HOUSTON -- By signing veteran left-hander Wade Miley to a one-year deal on Friday, the Astros have a high-reward, low-risk option for their starting rotation in 2019, which is anchored by a pair of horses in Justin Verlander and Gerrit Cole.At worst, Miley holds a spot in the rotation until
HOUSTON -- By signing veteran left-hander Wade Miley to a one-year deal on Friday, the Astros have a high-reward, low-risk option for their starting rotation in 2019, which is anchored by a pair of horses in Justin Verlander and Gerrit Cole.
At worst, Miley holds a spot in the rotation until one of the club's up-and-coming starting pitchers is ready for the big leagues -- primarily top pitching prospect Forrest Whitley. The best-case scenario for the Astros is Miley repeats what he did last year for the Brewers and he becomes a key part of the rotation of a championship-caliber club.
Miley, who will make $4.5 million this season, with a another potential $500,000 in incentives, was introduced at a press conference at Minute Maid Park. The signing of the 32-year-old completes one of the club's main offseason goals, adding a starting pitcher to join Verlander, Cole and Collin McHugh.
"They've done a great job putting together championship teams here year in and year out, and I'm really looking forward to being a part of that," Miley said.
Miley pitched last season with the Brewers, who signed him to a Minor League contract after he posted a 5.61 ERA with the Orioles in 2017. He strained his groin last spring and he later strained his oblique, keeping him out of action until July. He returned to go 5-2 with a 2.57 ERA in 16 starts for the Brewers, and then he compiled a 1.23 ERA over four postseason starts.
"Last year in Milwaukee was a good situation," Miley said. "I was blessed with the opportunity to get over there. It was a fun year. I was able to help those guys go pretty deep in the playoffs, and hopefully we can do that here."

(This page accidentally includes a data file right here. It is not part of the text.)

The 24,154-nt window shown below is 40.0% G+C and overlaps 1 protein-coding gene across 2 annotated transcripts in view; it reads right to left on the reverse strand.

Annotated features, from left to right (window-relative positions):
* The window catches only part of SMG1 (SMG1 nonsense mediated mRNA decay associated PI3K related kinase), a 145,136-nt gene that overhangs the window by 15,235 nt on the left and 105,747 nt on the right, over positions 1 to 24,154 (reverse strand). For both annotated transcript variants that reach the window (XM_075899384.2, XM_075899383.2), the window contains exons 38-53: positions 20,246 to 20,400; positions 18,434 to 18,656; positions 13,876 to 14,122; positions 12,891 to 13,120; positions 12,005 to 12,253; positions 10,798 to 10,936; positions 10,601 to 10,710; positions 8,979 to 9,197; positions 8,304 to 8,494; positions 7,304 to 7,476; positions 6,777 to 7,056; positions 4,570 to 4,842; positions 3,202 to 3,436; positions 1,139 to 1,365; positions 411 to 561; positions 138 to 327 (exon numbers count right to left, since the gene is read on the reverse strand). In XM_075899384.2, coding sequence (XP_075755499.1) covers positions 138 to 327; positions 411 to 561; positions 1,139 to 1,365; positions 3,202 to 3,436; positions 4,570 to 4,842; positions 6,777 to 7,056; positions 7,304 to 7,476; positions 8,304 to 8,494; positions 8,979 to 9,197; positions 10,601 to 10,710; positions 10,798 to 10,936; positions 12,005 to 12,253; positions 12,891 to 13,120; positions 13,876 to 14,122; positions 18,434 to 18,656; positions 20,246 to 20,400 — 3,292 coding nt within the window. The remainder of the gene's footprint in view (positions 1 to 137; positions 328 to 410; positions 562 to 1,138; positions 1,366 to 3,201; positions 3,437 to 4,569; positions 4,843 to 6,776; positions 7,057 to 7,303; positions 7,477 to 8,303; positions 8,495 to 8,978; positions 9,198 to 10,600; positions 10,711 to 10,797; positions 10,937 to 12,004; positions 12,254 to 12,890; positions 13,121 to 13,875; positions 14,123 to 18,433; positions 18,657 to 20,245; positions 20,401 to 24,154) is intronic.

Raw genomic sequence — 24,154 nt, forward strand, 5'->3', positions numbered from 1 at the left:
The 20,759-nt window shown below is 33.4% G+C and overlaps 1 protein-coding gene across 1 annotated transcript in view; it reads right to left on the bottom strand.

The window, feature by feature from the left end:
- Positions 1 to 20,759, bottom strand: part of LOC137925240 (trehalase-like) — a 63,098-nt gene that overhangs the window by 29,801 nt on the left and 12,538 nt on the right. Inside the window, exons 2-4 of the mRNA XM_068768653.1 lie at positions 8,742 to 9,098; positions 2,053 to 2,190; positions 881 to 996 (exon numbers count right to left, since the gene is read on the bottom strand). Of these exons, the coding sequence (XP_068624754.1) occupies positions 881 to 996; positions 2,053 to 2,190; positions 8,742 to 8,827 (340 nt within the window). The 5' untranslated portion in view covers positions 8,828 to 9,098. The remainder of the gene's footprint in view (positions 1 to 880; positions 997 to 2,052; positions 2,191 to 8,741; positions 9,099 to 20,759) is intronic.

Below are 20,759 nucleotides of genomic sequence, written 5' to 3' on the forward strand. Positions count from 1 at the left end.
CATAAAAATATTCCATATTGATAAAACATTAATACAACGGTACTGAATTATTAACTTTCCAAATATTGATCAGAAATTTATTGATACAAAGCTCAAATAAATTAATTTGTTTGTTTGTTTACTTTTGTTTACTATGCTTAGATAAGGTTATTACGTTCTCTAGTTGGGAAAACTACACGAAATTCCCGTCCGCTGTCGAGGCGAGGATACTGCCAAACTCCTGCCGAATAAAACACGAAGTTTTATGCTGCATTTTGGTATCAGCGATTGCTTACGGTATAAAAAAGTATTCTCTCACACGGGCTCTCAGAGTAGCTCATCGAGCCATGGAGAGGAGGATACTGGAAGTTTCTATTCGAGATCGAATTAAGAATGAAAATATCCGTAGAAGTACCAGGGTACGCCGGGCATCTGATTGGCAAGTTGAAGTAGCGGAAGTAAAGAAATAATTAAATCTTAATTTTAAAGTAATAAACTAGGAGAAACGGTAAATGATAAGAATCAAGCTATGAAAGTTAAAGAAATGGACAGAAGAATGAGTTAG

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And the Astros have championship aspirations. Coming off their 2017 World Series title, they won a club-record 103 games in '18 before losing to the eventual World Series champion Red Sox in five games in the American League Championship Series. The Astros signed outfielder Michael Brantley and catcher Robinson Chirinos in December to beef up their offense and they will be counting on Miley and McHugh -- a reliever last year -- to help cover the nearly 500 innings they lost in the rotation with free agents Charlie Morton and Dallas Keuchel, and the injury to Lance McCullers Jr., who underwent Tommy John surgery and is out of for the 2019 season
"We wanted to take a really good team and make it better," president of baseball operations and general manager Jeff Luhnow said. "We had talked to a lot of potential starting pitchers and Wade has always been a guy we've had interest in. It took a little while to get this deal over the finish line, but it was important for us. We have competition in the back of the rotation, but to bring in someone who had an established track record, and we feel confident is going to go out there and get the outs we need in a tough AL, for us that is a priority."
While the signing of Miley doesn't completely close the door on Keuchel returning, it remains unlikely at this point. The Astros will likely have a battle for the final rotation spot between youngsters Josh James and Framber Valdez, along with veteran Brad Peacock and Brady Rodgers, who's coming off Tommy John surgery.
James, the No. 62-ranked prospect by MLB Pipeline, and Valdez both showed promise in their Major League debuts late last season and they will be on audition this spring. Whitley, the No. 7 prospect overall, is likely to start in the rotation at Triple-A and make his way to Houston at some point this summer.
"I like the competition and I also like the stability that we have now we have depth," said manager AJ Hinch, who was the farm director in Arizona when the D-backs selected Miley in the 2009 MLB Draft. "We were very spoiled last year to only have five starters for the first half of the season until injuries hit a little bit. ... Competition is good."
Brian McTaggart has covered the Astros since 2004, and for MLB.com since 2009. Follow @brianmctaggart on Twitter and listen to his podcast.